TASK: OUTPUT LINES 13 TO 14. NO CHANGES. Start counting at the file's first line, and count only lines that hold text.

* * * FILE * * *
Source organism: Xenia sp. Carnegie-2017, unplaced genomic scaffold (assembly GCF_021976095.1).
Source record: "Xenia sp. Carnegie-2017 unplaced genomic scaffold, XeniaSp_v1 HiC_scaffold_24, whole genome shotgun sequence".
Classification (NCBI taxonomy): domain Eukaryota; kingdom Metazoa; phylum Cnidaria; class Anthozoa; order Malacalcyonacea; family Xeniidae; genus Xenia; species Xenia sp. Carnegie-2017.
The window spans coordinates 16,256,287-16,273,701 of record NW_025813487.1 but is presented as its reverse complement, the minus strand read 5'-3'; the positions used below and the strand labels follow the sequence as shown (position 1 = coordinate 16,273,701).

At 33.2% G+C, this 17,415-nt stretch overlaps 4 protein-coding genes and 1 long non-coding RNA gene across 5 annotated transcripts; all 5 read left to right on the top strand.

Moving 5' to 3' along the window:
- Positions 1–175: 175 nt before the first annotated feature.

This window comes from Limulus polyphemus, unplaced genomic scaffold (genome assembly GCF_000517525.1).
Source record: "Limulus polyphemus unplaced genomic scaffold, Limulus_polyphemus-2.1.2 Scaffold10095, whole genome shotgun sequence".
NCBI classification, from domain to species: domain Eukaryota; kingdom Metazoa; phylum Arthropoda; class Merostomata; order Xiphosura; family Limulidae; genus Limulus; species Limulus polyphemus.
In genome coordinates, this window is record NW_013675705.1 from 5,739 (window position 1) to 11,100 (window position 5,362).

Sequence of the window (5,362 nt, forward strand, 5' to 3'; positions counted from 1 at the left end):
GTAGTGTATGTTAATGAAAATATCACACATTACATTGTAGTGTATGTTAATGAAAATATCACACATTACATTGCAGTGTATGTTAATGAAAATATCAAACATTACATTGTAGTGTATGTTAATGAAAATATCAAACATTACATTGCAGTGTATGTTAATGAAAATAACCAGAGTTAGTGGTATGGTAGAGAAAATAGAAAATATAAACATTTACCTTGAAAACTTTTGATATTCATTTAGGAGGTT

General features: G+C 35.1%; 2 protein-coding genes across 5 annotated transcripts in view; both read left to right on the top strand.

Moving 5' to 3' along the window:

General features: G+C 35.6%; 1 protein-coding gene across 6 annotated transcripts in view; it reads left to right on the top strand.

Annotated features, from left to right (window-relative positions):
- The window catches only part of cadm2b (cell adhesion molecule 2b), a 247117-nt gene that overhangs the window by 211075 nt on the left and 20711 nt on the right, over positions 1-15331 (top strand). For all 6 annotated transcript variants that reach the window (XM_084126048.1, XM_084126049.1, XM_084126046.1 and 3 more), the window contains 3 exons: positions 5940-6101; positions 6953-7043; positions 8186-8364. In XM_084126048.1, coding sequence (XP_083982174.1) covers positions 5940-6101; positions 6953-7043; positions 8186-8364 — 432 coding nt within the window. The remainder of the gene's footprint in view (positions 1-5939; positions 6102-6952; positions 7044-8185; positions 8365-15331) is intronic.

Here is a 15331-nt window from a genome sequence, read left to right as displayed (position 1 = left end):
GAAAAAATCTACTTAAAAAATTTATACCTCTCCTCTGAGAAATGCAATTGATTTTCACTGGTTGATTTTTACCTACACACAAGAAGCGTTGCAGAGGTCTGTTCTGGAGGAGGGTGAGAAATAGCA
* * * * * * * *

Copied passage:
GTAGTGTATGTTAATGAAAATATCACACATTACATTGTAGTGTATGTTAATGAAAATATCACACATTACATTGCAGTGTATGTTAATGAAAATATCAAACATTACATTGTAGTGTATGTTAATGAAAATATCAAACATTACATTGCAGTGTATGTTAATGAAAATAACCAGAGTTAGTGGTATGGTAGAGAAAATAGAAAATATAAACATTTACCTTGAAAACTTTTGATATTCATTTAGGAGGTT

General features: G+C 35.1%; 2 protein-coding genes across 5 annotated transcripts in view; both read left to right on the top strand.